Recently the township circulated a letter to area residents informing us that they were holding a zoning meeting to consider the re-zoning of the agricultural land around us to allow wind farms to be installed.
I have no problems with having wind turbines in my area. Unlike some of my neighbours, I don’t think they are eyesores (I actually think they are quite beautiful). Nor do I have concerns about noise or red lights shining in my bedroom at night, or even bird migration. I figure that if birds are smart enough to learn not to fly into trees and telephone poles they’ll be smart enough to avoid flying into a wind turbine. It’s not like the blades of a wind turbine spin as fast as an airplane propeller.
My concern was around the necessity for re-zoning and whether they proposed re-zoning to a light industrial category. The area I live in is a wine region and is also known for the type of soil we have to produce quality seed. Geographically, we are in the southernmost point in Canada. We have Carolinian forests and a climate unlike anywhere else in Canada. I moved here because I wanted to live amongst the vineyards, corn, wheat, tomato and soy bean fields. I like to see the jersey cows and paint horses as I drive to work. What I would hate is to one-day see a widget factory move in where a vineyard once was.
So off Lise and I trekked to the town meeting last night to learn more about what was going on. When we received the notice of the meeting I wrote the town clerk for more information and my request was responded to by the town planner. He answered many of my questions but since I had never been to a council meeting and hadn’t had an opportunity to hear both sides of the debate, I felt it was important to attend.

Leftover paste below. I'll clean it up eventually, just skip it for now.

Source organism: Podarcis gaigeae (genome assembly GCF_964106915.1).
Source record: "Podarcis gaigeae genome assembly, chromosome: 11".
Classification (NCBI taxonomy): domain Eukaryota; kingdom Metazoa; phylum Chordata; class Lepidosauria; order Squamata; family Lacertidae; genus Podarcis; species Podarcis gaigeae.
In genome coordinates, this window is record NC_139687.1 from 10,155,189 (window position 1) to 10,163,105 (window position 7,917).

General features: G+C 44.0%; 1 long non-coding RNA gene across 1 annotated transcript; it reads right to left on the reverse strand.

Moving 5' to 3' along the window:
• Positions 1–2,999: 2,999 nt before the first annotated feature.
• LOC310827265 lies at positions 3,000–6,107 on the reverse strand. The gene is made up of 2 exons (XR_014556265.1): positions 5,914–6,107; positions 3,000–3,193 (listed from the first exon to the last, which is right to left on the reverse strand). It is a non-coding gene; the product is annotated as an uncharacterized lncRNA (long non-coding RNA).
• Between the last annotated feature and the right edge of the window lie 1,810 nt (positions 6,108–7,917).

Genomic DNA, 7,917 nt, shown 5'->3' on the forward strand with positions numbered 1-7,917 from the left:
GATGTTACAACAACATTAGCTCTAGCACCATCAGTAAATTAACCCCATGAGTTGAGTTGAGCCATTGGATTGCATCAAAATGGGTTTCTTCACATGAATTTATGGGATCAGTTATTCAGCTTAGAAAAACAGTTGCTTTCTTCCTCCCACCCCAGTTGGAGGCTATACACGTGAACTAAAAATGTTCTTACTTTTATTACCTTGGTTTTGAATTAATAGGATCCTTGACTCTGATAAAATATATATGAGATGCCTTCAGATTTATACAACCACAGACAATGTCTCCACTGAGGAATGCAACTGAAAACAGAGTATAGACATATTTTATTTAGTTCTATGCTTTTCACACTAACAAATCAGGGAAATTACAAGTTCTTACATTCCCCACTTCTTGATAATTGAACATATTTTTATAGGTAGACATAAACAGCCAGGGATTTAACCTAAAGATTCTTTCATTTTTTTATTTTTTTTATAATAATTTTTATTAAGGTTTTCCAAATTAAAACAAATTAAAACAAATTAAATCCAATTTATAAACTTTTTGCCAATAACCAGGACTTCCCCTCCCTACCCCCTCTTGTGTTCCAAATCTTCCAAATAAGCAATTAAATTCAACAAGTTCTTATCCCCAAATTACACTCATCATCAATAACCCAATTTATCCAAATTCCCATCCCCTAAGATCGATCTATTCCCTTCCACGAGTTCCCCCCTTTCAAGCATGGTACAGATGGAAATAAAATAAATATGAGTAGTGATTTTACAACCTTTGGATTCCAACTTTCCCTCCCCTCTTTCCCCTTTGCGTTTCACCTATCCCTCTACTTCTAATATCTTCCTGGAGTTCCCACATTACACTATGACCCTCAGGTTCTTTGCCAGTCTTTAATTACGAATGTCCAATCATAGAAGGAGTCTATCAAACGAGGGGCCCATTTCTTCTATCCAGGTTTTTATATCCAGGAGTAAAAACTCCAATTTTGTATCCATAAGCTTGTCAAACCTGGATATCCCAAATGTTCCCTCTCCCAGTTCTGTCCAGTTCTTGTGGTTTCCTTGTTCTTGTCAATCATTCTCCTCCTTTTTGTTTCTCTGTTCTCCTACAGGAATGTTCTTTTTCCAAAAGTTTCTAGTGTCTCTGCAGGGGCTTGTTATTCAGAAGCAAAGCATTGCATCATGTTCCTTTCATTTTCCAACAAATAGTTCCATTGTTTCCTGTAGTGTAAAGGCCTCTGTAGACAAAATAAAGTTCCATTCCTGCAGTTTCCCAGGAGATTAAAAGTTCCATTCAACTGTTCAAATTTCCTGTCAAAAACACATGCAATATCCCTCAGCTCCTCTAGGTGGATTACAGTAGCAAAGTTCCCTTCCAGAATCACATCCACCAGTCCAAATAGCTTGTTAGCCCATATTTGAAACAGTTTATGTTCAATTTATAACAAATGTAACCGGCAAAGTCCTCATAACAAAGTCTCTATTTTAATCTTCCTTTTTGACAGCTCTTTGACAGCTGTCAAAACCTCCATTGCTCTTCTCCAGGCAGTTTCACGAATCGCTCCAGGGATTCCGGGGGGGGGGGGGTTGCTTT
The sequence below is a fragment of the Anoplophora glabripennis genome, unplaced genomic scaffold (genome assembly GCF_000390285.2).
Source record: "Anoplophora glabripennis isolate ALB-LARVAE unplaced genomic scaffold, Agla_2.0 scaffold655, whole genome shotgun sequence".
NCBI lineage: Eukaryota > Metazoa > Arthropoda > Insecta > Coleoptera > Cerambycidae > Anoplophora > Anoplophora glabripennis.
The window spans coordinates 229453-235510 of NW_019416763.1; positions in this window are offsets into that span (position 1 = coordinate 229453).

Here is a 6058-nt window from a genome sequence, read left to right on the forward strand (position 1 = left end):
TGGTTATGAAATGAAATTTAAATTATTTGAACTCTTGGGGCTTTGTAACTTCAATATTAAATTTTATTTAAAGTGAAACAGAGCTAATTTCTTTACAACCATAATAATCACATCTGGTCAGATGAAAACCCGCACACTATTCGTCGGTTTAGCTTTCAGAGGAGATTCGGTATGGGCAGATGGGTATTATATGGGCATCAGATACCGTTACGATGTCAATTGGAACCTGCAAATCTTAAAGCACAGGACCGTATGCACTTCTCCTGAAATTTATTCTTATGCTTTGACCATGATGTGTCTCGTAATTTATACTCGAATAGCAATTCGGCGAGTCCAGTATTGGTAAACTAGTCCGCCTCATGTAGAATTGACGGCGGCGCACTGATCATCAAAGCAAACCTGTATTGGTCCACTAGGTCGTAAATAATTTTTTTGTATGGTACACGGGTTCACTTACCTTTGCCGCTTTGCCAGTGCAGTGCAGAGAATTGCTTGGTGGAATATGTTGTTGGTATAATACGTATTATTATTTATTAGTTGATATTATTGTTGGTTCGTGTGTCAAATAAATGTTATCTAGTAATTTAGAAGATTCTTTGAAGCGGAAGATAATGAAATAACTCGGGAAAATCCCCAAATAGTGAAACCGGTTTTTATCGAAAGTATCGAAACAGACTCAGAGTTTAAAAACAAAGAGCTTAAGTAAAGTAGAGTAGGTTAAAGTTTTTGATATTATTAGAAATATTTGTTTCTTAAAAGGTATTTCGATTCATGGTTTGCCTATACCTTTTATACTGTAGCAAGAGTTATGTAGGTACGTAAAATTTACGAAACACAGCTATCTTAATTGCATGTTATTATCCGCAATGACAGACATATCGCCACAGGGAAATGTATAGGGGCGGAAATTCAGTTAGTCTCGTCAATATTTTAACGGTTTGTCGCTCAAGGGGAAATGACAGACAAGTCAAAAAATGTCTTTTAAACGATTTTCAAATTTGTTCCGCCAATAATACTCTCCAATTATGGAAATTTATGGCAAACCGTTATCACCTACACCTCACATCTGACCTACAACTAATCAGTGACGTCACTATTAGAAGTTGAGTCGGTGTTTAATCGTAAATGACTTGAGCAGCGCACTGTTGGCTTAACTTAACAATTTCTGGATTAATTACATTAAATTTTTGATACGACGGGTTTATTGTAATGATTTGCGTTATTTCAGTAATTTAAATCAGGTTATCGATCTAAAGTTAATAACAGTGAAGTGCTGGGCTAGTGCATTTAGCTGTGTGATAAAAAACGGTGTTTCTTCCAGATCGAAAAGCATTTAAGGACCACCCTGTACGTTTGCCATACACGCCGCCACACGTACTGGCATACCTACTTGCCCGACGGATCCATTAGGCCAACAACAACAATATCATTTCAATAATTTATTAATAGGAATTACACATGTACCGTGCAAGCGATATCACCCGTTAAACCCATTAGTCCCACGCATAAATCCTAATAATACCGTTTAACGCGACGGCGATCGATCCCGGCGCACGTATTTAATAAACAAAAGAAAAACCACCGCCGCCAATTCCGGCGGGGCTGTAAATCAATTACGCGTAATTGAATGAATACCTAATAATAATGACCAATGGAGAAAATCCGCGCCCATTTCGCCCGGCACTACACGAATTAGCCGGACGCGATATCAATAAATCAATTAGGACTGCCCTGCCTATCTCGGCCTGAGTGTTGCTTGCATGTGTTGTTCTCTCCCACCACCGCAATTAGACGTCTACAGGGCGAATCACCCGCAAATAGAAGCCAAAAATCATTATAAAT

My first impression was surprise at how small the council chamber was. I was glad we got there early because there wasn’t enough seating for everybody who came. People were standing in the doorway, spilling out into the hall and with all those people crammed into that small room, it was hot.
The wind power company were the first presenters and I think they did a pretty good job addressing many people’s concerns about the wind farm project. After they spoke and the councilors asked their questions, citizens who had asked to be put on the agenda, were given an opportunity to voice their position and ask questions.
Most of the people who came out in favour of the project were landowners who had agreed to lease portions of their land for the turbines. These folks, of course, have a vested interest as they will be receiving royalties for allowing the turbines on their properties. All but one of the folks who spoke in opposition came from a “not-in-my-backyard” place. They didn’t mind the idea of wind turbines but didn’t want to live anywhere near them. The one woman who did speak in opposition raised some valid points about safety and impact to the local agricultural environment and wildlife. Her arguments were well-reasoned and documented and the councilors put her questions to the power company representatives.
With amendments to increase the set-backs for safety reasons, the council voted in favour of granting the re-zoning application to allow the wind farm project to go forward. The re-zoning was actually a variance to the existing zoning category of general agriculture to allow the wind turbines as a secondary use under the existing zoning. So I’m pleased that the agricultural designation is preserved.
Witnessing this process though has been interesting. It illustrated to me how people really do fear change. Folks seem to be alright with change as long as it remains something “out there” and doesn’t mean that they have to adjust anything in their lives. All of the objections I heard last night: my property value will fall, they’ll keep me awake at night, I will see them from my house, this will kill the local tourism industry etc. were all examples of fear of change.
Wind farms may not be the panacea for eliminating our dependence on fossil fuel or nuclear powered generators, but it is a first step towards something more sustainable. It’s one of the things we can do right now if only we have the courage to face our fear of change.